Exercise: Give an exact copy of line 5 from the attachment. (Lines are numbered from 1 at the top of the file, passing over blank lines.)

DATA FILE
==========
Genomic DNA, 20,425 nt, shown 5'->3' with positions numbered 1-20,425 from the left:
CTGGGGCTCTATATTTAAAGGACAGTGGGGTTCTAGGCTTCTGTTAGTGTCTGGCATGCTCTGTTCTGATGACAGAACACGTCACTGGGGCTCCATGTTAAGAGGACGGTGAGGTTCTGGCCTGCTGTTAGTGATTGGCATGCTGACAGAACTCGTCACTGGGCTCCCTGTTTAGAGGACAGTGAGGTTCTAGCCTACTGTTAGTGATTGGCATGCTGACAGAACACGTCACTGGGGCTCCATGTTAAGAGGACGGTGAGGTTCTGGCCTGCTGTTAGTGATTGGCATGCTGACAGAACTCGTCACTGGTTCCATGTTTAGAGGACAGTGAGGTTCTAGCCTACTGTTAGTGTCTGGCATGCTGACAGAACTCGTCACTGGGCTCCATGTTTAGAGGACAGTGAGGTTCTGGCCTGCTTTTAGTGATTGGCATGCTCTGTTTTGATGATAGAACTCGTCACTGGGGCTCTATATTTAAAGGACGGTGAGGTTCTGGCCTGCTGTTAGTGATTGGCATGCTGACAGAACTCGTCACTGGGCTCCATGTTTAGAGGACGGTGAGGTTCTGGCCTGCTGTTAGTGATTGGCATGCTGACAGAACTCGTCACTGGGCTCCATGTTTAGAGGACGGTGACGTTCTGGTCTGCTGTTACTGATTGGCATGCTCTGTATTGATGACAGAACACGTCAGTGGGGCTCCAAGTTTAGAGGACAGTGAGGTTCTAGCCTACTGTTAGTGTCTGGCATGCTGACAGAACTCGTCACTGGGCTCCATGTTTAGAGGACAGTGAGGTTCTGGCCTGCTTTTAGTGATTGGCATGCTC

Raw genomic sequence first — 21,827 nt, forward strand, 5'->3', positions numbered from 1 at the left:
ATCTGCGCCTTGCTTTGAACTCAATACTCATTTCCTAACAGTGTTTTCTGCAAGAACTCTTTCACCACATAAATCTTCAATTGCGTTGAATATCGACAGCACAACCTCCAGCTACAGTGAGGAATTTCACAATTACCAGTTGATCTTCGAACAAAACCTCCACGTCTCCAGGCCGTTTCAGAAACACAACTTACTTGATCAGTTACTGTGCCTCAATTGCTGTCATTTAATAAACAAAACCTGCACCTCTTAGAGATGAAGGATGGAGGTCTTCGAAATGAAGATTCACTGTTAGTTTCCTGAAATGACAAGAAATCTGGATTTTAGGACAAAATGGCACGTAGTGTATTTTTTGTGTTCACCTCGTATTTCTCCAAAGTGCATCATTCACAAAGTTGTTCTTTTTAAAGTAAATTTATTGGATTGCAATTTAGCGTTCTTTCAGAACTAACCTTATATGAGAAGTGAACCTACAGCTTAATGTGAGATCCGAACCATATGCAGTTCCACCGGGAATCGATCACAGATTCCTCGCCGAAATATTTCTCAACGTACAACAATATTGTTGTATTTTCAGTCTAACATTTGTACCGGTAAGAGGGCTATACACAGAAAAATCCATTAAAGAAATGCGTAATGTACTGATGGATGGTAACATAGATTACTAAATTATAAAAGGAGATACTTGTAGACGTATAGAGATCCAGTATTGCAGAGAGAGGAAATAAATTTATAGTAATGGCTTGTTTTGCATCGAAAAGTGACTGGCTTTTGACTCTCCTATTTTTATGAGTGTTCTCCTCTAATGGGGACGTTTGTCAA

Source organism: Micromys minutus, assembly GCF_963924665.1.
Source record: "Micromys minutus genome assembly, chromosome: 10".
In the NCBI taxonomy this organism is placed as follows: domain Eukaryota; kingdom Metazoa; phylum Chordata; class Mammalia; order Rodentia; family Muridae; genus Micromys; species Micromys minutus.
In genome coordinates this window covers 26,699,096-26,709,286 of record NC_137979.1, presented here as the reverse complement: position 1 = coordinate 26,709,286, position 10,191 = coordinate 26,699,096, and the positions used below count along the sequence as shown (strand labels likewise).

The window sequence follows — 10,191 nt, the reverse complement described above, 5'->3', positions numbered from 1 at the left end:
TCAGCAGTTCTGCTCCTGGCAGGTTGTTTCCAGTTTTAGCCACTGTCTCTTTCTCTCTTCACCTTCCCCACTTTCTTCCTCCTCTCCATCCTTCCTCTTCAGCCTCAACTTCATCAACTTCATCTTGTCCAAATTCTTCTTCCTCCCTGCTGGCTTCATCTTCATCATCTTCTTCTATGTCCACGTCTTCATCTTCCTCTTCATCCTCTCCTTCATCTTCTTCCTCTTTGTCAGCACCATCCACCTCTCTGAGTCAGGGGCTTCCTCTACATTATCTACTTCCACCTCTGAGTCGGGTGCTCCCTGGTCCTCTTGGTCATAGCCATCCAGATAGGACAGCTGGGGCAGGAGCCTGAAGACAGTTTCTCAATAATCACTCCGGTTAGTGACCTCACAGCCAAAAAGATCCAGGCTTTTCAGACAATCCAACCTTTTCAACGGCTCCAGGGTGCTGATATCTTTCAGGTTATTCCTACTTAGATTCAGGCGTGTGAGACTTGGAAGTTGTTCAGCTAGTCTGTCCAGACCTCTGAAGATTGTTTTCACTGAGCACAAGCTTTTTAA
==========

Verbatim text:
Source organism: Micromys minutus, assembly GCF_963924665.1.